Yesterday’s Sydney Morning Herald article on the rise of eDemocracy — a growing online movement devoted to keeping people informed about what their elected representatives are doing — strangely omitted any mention of Australia’s first eDemocracy website,

Readers of the article “Plugged-in politics hits our shores” could have been forgiven for thinking that websites devoted to publishing the proceedings of parliament were non-existent in Australia. The story, penned by online activist group GetUp’s Acting Executive Director Ed Coper, opened with an anecdote about the UK eDemocracy website TheyWorkForYou.

In fact, the only Australian website mentioned in the SMH article belongs to the author’s own organisation, GetUp. The new site, Project Democracy, was slated to launch today, and ironically uses software and data from the website.

Inspired by TheyWorkForYou, the volunteer group behind launched its website in June. It publishes Australian Hansard in a searchable format, and allows users to look up their local representative and see what their MP has spoken on in parliament. Earlier this month it also added Senate proceedings from 2006 onwards.

Coper defended the omission of from the SMH article, saying that while the article was about the rise of eDemocracy in Australia, the SMH editors had been more interested in the story about the effects of the UK website, and GetUp’s Project Democracy.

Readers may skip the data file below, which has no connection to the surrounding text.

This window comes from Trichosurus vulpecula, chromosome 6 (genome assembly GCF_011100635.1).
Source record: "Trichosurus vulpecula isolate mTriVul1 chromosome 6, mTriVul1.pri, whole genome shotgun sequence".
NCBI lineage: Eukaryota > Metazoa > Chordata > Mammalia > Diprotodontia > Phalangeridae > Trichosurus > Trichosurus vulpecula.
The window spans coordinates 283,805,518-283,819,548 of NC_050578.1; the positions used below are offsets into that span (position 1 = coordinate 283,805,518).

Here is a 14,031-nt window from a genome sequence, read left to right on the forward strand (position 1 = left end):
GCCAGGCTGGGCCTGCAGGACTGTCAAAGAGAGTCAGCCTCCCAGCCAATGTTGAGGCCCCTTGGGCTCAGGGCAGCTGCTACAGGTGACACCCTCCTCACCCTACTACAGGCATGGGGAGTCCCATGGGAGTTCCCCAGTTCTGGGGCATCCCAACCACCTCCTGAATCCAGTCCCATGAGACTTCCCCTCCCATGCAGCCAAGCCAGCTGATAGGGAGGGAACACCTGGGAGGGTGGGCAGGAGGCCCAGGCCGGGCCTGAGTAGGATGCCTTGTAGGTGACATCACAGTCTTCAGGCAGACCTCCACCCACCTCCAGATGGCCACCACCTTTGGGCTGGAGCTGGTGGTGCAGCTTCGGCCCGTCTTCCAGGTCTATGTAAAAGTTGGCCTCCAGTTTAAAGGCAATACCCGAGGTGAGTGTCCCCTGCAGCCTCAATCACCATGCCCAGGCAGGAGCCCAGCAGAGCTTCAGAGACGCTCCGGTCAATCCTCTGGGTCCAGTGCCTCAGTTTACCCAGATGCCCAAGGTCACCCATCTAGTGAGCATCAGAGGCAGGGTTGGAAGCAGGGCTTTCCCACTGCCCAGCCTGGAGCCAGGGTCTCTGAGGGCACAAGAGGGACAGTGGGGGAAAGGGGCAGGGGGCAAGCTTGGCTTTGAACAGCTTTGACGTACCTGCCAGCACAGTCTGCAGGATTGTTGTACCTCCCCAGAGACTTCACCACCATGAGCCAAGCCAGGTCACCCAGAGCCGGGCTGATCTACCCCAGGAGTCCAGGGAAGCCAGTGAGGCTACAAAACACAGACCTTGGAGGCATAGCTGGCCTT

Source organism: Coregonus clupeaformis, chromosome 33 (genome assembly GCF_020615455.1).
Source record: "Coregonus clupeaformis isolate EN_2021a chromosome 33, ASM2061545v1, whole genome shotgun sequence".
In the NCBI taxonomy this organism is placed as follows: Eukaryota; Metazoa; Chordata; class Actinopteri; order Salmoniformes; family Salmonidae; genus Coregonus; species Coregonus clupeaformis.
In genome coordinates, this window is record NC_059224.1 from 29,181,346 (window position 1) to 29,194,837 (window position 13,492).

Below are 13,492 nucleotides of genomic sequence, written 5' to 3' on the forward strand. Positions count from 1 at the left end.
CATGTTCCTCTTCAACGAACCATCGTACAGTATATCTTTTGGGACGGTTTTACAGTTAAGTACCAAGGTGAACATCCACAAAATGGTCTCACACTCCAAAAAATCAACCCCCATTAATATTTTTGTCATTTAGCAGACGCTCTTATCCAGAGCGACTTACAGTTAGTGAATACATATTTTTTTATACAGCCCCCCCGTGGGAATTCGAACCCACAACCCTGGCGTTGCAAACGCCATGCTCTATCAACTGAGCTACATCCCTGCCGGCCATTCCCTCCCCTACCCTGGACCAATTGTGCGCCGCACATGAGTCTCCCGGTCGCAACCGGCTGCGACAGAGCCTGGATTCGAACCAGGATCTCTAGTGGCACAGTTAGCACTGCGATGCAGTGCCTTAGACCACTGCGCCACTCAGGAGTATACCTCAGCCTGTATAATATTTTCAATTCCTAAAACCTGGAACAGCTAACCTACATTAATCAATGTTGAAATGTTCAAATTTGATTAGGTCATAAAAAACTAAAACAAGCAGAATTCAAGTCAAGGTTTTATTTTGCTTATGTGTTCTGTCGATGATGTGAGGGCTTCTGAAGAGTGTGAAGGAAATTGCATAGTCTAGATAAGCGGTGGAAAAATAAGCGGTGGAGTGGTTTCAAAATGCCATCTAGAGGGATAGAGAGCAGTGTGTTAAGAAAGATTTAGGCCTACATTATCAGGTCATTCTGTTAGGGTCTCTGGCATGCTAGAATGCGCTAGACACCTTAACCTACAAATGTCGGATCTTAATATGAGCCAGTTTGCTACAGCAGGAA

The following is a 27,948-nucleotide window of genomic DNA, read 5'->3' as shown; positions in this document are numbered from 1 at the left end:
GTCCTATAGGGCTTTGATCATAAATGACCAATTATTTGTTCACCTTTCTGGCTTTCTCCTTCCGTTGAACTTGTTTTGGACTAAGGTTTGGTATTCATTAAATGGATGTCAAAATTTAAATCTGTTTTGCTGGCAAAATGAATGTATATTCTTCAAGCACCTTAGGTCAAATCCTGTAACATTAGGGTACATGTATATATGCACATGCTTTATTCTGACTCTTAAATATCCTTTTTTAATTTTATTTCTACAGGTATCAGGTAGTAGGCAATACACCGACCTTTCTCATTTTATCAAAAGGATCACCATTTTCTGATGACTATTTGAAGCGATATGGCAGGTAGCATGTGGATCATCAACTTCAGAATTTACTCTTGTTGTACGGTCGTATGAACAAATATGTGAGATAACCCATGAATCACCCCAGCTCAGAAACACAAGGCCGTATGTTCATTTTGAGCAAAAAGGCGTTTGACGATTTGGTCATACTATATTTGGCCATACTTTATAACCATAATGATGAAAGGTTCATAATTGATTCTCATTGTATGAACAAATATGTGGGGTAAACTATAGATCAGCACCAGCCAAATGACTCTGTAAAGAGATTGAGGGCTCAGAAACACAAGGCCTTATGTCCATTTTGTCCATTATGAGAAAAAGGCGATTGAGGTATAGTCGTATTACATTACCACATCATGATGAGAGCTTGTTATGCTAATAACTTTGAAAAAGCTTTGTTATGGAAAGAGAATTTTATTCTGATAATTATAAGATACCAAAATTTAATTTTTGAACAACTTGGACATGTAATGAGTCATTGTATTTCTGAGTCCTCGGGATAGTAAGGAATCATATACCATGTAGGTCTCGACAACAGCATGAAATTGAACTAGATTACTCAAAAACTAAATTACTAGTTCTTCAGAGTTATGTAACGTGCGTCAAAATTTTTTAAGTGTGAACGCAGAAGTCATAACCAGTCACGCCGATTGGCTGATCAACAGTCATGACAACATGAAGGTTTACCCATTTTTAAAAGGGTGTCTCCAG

“TheyWorkForYou are really the groundbreakers in this area. They were more interested in TheyWorkForYou and the effect it has had on the parliamentary process in the UK.

“Originally the article didn’t mention Project Democracy at all.” co-founder Matthew Landauer told Crikey that GetUp’s forthcoming Project Democracy website uses OpenAustralia’s software engine and data.

In an email to the Sydney Morning Herald last night, Landauer said:

We’re happy to celebrate the launch of GetUp’s project democracy website but Ed Coper should have made it clear that a site like the British e-democracy site TheyWorkForYou already exists here at

Open Australia provides exciting new tools for citizens to monitor and get involved in Australian political debate. It is based on the TheyWorkForYou model and software and like the UK site Open Australia has been put together by Australian volunteers.

Ed Coper and GetUp are aware of this because Open Australia is also providing the software engine and data for GetUp’s project democracy.

We want to see all sorts of organisations building on the work we’ve done but we’d also like to see Open Australia acknowledged as the source.

Coper said that GetUp had met with in the planning stages to discuss the possibility of working together, but that had preferred to remain non-partisan and not associated with GetUp. This was another reason he’d elected not to mention them in the SMH article, he said.

Project Democracy had been slated to launch today but GetUp has delayed the launch until Monday. GetUp was planning to show the Project Democracy website to organisers before it launched, said Landauer.

“We have always planned to promote OpenAustralia on the Project Democracy website,” said Coper.

“Our relationship with OpenAustralia is a good one and we’re continuing to work with them. We’ve had an open dialogue with them from the start.”